For example, we recently heard that Facebook intends to further blend Instagram and Whatsapp with Facebook.  It’s likely they’ll want to make the company harder to split up later (and harder for users to know what’s happening with their data). Regulators should be all over this development for privacy and security reasons.

Second, there will be a day when governments globally will disempower large platform companies. We can't leave it up to large companies to judge what is false and true or have them act as our censors. My thought is that governments worldwide will institute algorithmic oversight over these large platform companies’ algorithms. Potentially, these protections could also extend to other areas of artificial intelligence responsible for making important decisions.

A return to the open web

A full-scale return to the open Web won’t happen overnight. I believe that technologists in this area need to look at some of the positive things that have made social media successful. For example, with Facebook, people like the ability to connect more easily with each other. The instant gratification and “social highs” that come with these connections have been widely studied.

Projects like the Indie Web are actively looking at ways to connect people across platforms, without having to silo data into a single provider. Approaches like “backfeeding” will enable users to create websites with social profiles they own themselves. That way, they can receive likes, comments and other discussions in a central location. This idea could potentially modernize the concept of blogging, since not everyone wants to take the time to write long-form posts.

Even personally, I’ve slowly started to detox and remove myself from social media. I still have been able to connect with the people I love. Now I have even more time to blog and subscribe to RSS feeds. These are small steps I’ve taken back to the Open Web’s roots, which I hope others will also take in the future.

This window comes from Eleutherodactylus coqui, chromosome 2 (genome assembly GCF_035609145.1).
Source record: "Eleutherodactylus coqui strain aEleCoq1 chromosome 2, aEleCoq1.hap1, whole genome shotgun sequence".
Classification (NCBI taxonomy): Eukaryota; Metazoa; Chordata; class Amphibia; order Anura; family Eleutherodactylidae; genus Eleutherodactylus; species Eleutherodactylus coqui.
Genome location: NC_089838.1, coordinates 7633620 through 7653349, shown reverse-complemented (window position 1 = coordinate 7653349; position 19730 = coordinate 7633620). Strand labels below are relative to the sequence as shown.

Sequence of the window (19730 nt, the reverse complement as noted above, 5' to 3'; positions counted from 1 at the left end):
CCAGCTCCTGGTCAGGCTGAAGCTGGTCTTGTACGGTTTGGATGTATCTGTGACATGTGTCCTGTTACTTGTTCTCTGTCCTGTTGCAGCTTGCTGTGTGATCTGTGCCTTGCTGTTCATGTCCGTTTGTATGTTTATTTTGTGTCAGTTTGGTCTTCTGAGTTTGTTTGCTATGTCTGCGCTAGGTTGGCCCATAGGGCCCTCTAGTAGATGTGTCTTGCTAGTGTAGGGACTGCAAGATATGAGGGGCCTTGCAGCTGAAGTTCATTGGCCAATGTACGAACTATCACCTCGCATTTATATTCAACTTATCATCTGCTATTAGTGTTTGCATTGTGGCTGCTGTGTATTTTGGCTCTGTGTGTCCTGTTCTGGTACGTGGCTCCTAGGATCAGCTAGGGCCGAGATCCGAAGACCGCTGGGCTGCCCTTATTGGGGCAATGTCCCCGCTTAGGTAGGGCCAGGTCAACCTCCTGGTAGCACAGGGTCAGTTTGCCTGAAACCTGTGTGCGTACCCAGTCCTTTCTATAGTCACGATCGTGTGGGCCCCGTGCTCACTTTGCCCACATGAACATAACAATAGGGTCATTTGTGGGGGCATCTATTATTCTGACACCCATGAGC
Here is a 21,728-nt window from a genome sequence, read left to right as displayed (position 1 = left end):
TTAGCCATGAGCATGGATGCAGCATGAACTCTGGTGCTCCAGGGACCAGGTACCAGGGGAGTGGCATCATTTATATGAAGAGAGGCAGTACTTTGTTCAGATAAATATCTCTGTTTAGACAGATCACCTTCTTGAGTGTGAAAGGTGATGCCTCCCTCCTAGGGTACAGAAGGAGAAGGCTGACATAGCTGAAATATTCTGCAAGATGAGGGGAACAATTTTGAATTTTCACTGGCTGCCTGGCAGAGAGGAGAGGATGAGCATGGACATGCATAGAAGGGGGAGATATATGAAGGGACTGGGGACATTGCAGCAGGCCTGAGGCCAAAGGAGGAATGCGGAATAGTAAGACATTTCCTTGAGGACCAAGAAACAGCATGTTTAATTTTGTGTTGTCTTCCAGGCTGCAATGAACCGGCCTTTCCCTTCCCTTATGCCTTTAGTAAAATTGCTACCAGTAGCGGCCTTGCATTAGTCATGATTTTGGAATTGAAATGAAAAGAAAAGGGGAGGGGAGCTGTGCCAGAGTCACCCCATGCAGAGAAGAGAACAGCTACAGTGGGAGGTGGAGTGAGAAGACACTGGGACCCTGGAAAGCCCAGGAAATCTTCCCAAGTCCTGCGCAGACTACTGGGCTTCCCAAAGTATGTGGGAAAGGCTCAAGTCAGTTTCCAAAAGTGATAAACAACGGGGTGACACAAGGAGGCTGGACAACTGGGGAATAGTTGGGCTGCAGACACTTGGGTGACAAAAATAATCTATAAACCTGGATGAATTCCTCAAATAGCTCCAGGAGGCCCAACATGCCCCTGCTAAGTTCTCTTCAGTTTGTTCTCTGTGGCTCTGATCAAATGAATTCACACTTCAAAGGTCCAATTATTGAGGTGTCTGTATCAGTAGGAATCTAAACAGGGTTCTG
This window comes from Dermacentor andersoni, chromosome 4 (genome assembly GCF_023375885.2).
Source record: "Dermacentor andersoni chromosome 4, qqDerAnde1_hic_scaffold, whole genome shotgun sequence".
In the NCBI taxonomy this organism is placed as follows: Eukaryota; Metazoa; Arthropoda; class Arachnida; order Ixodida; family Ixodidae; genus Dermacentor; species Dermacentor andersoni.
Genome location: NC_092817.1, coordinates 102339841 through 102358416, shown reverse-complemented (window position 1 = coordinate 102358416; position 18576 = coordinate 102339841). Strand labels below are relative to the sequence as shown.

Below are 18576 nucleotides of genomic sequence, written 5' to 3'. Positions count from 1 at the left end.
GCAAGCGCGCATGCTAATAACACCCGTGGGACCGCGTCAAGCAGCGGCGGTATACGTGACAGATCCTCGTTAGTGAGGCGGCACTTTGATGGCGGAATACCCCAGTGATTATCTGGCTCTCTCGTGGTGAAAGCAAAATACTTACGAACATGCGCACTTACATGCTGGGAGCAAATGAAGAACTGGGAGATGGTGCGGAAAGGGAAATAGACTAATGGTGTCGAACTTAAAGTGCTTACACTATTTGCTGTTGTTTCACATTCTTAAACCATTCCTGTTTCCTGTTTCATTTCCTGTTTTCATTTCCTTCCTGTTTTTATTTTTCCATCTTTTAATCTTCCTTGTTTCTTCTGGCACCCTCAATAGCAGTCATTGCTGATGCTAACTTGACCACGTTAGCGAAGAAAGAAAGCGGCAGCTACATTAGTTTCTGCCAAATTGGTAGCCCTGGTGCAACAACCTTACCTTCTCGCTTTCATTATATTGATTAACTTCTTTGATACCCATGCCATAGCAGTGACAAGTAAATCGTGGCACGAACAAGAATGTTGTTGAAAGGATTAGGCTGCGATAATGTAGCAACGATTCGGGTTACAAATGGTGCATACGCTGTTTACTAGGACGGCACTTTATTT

I’d love to see thousands (or millions) more people turn back to the open Web, helping to transform it into a platform to bring people together -- and more importantly, regain users’ trust.

Dries Buytaert is a founder of Drupal and CTO at Acquia

About the Author(s)

Guest Commentary

Guest Commentary

The InformationWeek community brings together IT practitioners and industry experts with IT advice, education, and opinions. We strive to highlight technology executives and subject matter experts and use their knowledge and experiences to help our audience of IT professionals in a meaningful way. We publish Guest Commentaries from IT practitioners, industry analysts, technology evangelists, and researchers in the field. We are focusing on four main topics: cloud computing; DevOps; data and analytics; and IT leadership and career development. We aim to offer objective, practical advice to our audience on those topics from people who have deep experience in these topics and know the ropes. Guest Commentaries must be vendor neutral. We don't publish articles that promote the writer's company or product.